Then, there is the challenge of implementing our newly designed public health emergency management system. We have designed a new early warning and surveillance system to detect and track epidemics as early as possible. Our new model addresses all the major steps of an health emergency management system: early preparedness; response and recovery. Clearly implementation will be a challenge, because this is a new system, a big design. It will surely take time, but we have begun work in earnest and are confident that it can be done and made to function well.

We also have put in place a Master's programme to train staff for public health emergency management.

We have already installed a new system for monitoring and evaluation. We're training our staff for this. This will help us understand challenges ahead and address any problem that we see that may limit our progress in malaria control.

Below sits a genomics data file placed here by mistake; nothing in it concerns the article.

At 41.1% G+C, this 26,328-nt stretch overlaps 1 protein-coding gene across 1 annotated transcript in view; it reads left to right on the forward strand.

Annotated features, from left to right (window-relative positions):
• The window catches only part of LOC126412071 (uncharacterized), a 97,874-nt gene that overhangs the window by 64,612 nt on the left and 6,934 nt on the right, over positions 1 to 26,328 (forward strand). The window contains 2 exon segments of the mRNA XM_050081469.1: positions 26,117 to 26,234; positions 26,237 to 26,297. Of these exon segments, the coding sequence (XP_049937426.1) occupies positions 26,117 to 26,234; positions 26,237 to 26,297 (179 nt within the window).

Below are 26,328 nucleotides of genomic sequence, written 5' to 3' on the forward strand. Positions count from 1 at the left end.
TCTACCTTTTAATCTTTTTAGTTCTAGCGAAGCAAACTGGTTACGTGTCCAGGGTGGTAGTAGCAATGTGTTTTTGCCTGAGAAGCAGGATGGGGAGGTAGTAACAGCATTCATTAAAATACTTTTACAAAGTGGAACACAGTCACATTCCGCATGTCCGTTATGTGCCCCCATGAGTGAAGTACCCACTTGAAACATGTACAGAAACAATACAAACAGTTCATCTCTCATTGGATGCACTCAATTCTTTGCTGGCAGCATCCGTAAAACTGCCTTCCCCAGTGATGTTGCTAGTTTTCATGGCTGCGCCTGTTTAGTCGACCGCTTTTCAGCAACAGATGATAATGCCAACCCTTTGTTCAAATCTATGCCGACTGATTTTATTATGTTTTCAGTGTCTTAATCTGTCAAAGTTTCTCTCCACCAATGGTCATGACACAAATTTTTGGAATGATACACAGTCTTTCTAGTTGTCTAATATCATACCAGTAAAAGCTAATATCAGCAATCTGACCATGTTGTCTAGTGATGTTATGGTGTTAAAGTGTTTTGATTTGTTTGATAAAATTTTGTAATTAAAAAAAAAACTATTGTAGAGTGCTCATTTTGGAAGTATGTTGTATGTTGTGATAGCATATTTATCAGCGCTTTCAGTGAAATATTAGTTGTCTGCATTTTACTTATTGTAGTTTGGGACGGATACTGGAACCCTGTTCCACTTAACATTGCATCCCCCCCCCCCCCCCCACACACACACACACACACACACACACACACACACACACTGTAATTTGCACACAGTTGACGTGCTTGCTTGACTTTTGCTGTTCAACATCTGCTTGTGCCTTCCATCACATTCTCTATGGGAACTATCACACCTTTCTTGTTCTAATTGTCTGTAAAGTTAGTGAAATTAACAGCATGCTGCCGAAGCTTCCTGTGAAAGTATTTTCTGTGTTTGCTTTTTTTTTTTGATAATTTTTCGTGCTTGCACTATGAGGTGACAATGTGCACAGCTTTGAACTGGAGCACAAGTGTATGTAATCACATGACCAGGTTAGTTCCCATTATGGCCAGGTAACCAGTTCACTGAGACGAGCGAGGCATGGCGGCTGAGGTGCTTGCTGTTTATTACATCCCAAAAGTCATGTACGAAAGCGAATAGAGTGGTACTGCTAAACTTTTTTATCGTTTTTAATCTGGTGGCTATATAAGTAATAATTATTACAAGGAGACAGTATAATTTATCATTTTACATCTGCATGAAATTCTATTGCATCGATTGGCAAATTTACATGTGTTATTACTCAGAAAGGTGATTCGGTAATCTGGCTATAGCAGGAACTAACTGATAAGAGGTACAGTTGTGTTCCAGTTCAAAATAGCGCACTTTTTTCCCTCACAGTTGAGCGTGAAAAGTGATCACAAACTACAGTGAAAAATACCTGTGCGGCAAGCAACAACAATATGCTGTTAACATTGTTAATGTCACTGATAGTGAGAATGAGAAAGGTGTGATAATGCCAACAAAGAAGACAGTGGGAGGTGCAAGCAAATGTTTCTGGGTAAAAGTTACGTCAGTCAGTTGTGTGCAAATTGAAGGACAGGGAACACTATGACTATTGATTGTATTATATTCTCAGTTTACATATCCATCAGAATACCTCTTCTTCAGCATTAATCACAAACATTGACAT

A feasibility study for malaria elimination is now under way now in Ethiopia. My government's understanding is that elimination in Ethiopia could be feasible through social mobilization, which can help us not only combat but also eliminate malaria.

Our government decided that we need a high speed scale-up of all interventions--nets, IRS and ACTs-- which will require the mobilization of significant financial resources and will also require community mobilization. If you go the grassroots, you can mobilize the entire community and have a large scale intervention. With community mobilization, source reduction of mosquito breeding sites, and a combination of integrated interventions, we can eliminate malaria from Ethiopia.

Q: What must happen now, globally and in country, so that Ethiopia's malaria targets can be reached by 2010 and 2015?